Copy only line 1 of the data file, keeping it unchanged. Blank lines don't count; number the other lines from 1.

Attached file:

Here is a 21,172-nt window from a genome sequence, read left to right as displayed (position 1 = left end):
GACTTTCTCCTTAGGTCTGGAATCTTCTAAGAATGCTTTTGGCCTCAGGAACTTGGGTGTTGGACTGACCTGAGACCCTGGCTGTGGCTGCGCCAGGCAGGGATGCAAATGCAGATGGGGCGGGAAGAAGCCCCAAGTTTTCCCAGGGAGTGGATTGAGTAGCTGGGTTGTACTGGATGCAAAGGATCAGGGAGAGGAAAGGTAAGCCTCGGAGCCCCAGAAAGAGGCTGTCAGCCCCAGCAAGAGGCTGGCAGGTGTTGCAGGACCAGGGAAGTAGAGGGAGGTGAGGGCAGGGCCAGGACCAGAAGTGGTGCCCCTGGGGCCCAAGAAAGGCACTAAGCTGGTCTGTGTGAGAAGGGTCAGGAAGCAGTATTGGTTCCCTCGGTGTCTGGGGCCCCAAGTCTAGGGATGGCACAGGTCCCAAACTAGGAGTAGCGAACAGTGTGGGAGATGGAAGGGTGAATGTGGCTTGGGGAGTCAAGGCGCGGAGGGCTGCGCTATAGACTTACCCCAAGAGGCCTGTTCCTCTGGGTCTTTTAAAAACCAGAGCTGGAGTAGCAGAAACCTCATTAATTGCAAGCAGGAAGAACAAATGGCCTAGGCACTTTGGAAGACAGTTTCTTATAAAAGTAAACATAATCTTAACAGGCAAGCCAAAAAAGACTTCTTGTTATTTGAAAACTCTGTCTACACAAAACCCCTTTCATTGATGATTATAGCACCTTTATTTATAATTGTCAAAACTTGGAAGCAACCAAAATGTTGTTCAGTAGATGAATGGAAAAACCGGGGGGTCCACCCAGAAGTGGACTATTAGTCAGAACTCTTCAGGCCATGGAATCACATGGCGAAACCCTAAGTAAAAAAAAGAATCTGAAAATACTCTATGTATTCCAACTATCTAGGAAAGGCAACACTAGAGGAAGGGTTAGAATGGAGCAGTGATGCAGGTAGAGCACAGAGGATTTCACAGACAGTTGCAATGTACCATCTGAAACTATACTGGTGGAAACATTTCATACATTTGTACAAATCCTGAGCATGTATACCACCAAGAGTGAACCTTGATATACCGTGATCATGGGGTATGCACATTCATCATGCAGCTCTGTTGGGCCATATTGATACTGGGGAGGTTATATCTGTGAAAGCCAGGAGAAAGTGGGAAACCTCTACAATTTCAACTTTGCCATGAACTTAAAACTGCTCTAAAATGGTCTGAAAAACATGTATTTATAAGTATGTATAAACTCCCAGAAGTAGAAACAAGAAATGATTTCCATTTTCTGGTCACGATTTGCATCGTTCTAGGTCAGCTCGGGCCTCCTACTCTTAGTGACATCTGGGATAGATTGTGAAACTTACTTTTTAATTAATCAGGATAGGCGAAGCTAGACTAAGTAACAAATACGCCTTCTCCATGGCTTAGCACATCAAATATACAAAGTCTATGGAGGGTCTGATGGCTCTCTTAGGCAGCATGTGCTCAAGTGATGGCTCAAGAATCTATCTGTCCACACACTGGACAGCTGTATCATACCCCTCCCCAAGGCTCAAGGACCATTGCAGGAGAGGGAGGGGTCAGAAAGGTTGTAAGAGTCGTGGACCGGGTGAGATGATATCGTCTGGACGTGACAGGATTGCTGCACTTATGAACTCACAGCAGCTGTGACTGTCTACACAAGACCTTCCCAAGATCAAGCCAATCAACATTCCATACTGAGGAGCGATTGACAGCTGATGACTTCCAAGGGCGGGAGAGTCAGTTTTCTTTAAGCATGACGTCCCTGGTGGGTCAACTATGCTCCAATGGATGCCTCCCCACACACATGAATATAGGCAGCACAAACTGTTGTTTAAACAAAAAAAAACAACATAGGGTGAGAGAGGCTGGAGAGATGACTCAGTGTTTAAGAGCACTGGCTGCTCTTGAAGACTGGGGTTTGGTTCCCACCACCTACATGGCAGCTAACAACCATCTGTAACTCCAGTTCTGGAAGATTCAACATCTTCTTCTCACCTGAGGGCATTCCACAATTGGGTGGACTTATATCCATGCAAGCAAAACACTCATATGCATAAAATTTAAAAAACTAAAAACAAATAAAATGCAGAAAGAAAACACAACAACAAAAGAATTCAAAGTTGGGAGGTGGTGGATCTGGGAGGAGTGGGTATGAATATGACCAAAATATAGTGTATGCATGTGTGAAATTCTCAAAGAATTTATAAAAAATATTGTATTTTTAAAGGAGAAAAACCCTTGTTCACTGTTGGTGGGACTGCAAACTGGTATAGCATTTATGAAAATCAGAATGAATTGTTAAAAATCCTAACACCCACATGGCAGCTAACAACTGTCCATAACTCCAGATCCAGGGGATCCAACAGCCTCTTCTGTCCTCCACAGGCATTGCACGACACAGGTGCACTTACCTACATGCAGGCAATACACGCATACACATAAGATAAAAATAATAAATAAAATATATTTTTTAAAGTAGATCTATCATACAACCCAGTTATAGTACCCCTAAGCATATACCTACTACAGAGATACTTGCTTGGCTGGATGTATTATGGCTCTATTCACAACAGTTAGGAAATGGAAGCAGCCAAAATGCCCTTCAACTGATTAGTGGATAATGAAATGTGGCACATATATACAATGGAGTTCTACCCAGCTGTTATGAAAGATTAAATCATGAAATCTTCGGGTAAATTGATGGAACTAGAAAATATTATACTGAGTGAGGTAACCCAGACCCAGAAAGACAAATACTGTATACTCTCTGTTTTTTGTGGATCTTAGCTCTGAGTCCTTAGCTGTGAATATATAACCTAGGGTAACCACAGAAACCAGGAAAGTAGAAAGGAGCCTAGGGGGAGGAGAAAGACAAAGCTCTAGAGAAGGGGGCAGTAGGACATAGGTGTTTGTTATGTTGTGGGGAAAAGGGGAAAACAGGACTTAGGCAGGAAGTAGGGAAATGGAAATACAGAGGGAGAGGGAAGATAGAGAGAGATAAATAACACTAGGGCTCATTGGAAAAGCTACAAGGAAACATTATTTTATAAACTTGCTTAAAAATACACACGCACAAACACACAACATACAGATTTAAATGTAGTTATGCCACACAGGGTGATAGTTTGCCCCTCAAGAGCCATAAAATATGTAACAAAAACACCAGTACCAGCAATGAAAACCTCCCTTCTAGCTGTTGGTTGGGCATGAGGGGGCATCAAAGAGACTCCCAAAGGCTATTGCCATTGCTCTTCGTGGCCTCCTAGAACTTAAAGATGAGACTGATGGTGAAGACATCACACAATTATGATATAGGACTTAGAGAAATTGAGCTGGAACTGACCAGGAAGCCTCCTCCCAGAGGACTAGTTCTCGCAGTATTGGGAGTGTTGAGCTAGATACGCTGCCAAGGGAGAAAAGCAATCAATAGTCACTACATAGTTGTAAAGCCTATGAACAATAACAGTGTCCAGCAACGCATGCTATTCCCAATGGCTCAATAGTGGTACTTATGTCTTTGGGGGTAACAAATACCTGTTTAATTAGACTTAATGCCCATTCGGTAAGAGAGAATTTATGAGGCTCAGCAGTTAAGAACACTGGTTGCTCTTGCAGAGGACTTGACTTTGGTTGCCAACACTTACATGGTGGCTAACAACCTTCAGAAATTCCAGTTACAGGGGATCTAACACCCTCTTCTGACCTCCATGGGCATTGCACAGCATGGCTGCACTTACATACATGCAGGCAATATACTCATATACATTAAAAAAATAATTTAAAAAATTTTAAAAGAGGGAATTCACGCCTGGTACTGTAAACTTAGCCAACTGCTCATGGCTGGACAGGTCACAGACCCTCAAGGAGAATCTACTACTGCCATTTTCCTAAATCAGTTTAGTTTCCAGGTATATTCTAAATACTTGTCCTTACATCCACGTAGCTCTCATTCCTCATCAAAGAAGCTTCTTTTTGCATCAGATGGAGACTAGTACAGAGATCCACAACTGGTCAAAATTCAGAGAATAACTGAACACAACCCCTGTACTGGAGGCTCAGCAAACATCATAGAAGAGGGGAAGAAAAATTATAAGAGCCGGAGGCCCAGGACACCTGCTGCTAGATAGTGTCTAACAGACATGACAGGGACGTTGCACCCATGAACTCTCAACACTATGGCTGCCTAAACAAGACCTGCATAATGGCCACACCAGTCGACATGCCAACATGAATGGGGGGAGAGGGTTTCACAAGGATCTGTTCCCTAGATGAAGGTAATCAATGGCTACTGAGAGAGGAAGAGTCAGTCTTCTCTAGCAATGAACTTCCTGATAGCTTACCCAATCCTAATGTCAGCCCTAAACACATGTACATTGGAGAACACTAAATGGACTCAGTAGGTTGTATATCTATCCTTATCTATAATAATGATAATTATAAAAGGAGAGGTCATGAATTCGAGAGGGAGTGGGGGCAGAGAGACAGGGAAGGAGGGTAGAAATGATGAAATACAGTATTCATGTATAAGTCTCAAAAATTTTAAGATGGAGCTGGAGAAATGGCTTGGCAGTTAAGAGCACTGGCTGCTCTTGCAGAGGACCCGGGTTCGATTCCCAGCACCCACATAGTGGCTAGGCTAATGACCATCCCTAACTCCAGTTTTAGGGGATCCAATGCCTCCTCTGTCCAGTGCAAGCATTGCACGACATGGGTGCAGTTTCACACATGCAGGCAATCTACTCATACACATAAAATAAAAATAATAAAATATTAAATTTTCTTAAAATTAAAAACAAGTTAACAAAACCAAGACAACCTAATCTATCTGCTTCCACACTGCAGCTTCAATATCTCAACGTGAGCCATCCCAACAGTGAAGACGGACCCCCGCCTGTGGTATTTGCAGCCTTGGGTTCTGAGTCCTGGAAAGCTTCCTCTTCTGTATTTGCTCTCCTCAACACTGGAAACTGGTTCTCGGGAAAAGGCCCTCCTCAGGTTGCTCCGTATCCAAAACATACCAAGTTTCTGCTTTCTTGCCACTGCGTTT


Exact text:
Here is a 21,172-nt window from a genome sequence, read left to right as displayed (position 1 = left end):